Mayor Walsh’s campaign of misleading information about the BPS budget
Since January, Mayor Martin Walsh and his office have been making and repeating inaccurate and misleading statements to the media concerning Boston Public School’s fiscal year 2017 budget. As a parent of a BPS student who’s advocating for adequate funding for our public schools, I’m astounded by the half truths and false information being put forth by the mayor and his office.
The statements seem to be designed to justify the mayor’s proposed funding to BPS, an increase that falls around $30 million short of providing BPS with the resources necessary to provide the same level of service to students that it provided this year. The $30 million shortfall is compounded by the fact that it’s the third shortfall in three years. Every year that Walsh has been in office, BPS schools have had to make major cuts in what they can provide for our children.
The first constantly repeated and misleading statement the mayor makes to the press is that BPS will be receiving “an additional $13.5 million.” While that’s true, the problem is that everyone, the press included, is failing to ask what that really means? Is that a lot? It sounds like a lot. It’s not. It’s an increase of 1.35 percent. Walsh’s proposed municipal Boston budget for next year has an overall increase of 4 percent. If every city department’s budget were to go up equally, BPS was shorted by $27 million dollars. In other words, if BPS were given the same 4 percent increase the overall city budget received, BPS would be receiving a $40.5 million increase, not the mayor’s $13.5 million. The mayor’s implication that his FY17 budget is being generous to BPS is false. He’s not being generous. He’s underfunding our schools, year after year.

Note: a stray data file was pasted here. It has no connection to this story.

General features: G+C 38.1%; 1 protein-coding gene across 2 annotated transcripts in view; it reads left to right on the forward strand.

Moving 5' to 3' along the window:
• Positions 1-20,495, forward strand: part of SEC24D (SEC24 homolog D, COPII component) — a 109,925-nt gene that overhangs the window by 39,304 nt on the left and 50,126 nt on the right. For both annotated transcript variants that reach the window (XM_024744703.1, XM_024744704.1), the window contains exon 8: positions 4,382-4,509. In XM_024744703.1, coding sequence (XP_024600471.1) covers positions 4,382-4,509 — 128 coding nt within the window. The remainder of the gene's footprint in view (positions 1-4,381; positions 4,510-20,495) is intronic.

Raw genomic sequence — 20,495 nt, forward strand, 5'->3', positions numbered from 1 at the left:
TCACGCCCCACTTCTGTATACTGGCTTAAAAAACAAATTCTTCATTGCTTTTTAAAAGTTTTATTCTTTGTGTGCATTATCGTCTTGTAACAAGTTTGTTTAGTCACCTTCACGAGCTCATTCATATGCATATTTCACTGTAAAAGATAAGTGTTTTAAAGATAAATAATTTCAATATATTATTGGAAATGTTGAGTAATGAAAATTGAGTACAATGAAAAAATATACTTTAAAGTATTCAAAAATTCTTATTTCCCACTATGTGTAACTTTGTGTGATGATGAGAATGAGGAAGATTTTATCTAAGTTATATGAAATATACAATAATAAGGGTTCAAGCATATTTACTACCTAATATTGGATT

The second of the mayor’s talking points: “BPS has 93,000 seats for 57,000 students.” The 93,000 seats number comes from a report from McKinsey & Company — a $660,000 report that the mayor commissioned and allowed BPS the privilege of paying for. The McKinsey report has been questioned, challenged, quashed and discredited a number of times, in a number of ways, by a number of people, including the chair of the Boston School Committee.
In 2013 BPS produced it’s own capacity report and it stated that, yes, there is overcapacity at BPS, but only by 5,000 seats, not the 35,000 seats the McKinsey report claims. I would think that the huge variance between these two reports would have even Mayor Walsh questioning McKinsey, especially when it appears that McKinsey simply calculated the square footage of schools, including hallways and gymnasiums, and did some sort of “students per square foot” calculation that never looked at the actual classroom space available, and they did that for 126 schools. An additional note: according to the mayor’s own “Boston 2030” plans, Boston’s population is projected to grow by 91,000 in the next 13 years. Chances are that in a few years BPS will need more capacity, not less. Regardless, the statement that BPS has the capacity to serve 93,000 students would appear to be false, but that doesn’t stop the mayor from repeating it.